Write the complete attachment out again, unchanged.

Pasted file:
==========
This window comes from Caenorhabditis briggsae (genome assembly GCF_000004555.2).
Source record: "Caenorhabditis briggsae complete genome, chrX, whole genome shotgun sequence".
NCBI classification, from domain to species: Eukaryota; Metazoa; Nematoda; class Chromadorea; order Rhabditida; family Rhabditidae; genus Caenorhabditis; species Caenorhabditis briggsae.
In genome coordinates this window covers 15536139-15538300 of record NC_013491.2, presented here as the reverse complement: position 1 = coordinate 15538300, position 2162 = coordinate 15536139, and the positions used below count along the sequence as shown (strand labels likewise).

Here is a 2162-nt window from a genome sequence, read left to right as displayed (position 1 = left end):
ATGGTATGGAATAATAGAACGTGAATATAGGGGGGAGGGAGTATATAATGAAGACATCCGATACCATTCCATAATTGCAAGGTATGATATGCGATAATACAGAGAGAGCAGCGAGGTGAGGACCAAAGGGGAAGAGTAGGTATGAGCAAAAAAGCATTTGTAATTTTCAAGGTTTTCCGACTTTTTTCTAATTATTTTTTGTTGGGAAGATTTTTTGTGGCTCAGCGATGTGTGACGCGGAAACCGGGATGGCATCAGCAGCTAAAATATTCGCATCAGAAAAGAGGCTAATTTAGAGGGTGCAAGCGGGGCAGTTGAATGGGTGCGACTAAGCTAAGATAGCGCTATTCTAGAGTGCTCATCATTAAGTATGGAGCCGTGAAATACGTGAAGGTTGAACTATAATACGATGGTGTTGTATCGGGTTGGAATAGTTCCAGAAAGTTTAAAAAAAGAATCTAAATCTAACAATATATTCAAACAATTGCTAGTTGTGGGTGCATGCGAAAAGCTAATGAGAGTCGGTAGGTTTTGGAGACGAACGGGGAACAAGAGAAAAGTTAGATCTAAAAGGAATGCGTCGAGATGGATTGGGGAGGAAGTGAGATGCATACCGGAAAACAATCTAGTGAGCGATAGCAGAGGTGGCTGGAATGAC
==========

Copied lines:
This window comes from Caenorhabditis briggsae (genome assembly GCF_000004555.2).
Source record: "Caenorhabditis briggsae complete genome, chrX, whole genome shotgun sequence".
NCBI classification, from domain to species: Eukaryota; Metazoa; Nematoda; class Chromadorea; order Rhabditida; family Rhabditidae; genus Caenorhabditis; species Caenorhabditis briggsae.
In genome coordinates this window covers 15536139-15538300 of record NC_013491.2, presented here as the reverse complement: position 1 = coordinate 15538300, position 2162 = coordinate 15536139, and the positions used below count along the sequence as shown (strand labels likewise).

Here is a 2162-nt window from a genome sequence, read left to right as displayed (position 1 = left end):
ATGGTATGGAATAATAGAACGTGAATATAGGGGGGAGGGAGTATATAATGAAGACATCCGATACCATTCCATAATTGCAAGGTATGATATGCGATAATACAGAGAGAGCAGCGAGGTGAGGACCAAAGGGGAAGAGTAGGTATGAGCAAAAAAGCATTTGTAATTTTCAAGGTTTTCCGACTTTTTTCTAATTATTTTTTGTTGGGAAGATTTTTTGTGGCTCAGCGATGTGTGACGCGGAAACCGGGATGGCATCAGCAGCTAAAATATTCGCATCAGAAAAGAGGCTAATTTAGAGGGTGCAAGCGGGGCAGTTGAATGGGTGCGACTAAGCTAAGATAGCGCTATTCTAGAGTGCTCATCATTAAGTATGGAGCCGTGAAATACGTGAAGGTTGAACTATAATACGATGGTGTTGTATCGGGTTGGAATAGTTCCAGAAAGTTTAAAAAAAGAATCTAAATCTAACAATATATTCAAACAATTGCTAGTTGTGGGTGCATGCGAAAAGCTAATGAGAGTCGGTAGGTTTTGGAGACGAACGGGGAACAAGAGAAAAGTTAGATCTAAAAGGAATGCGTCGAGATGGATTGGGGAGGAAGTGAGATGCATACCGGAAAACAATCTAGTGAGCGATAGCAGAGGTGGCTGGAATGAC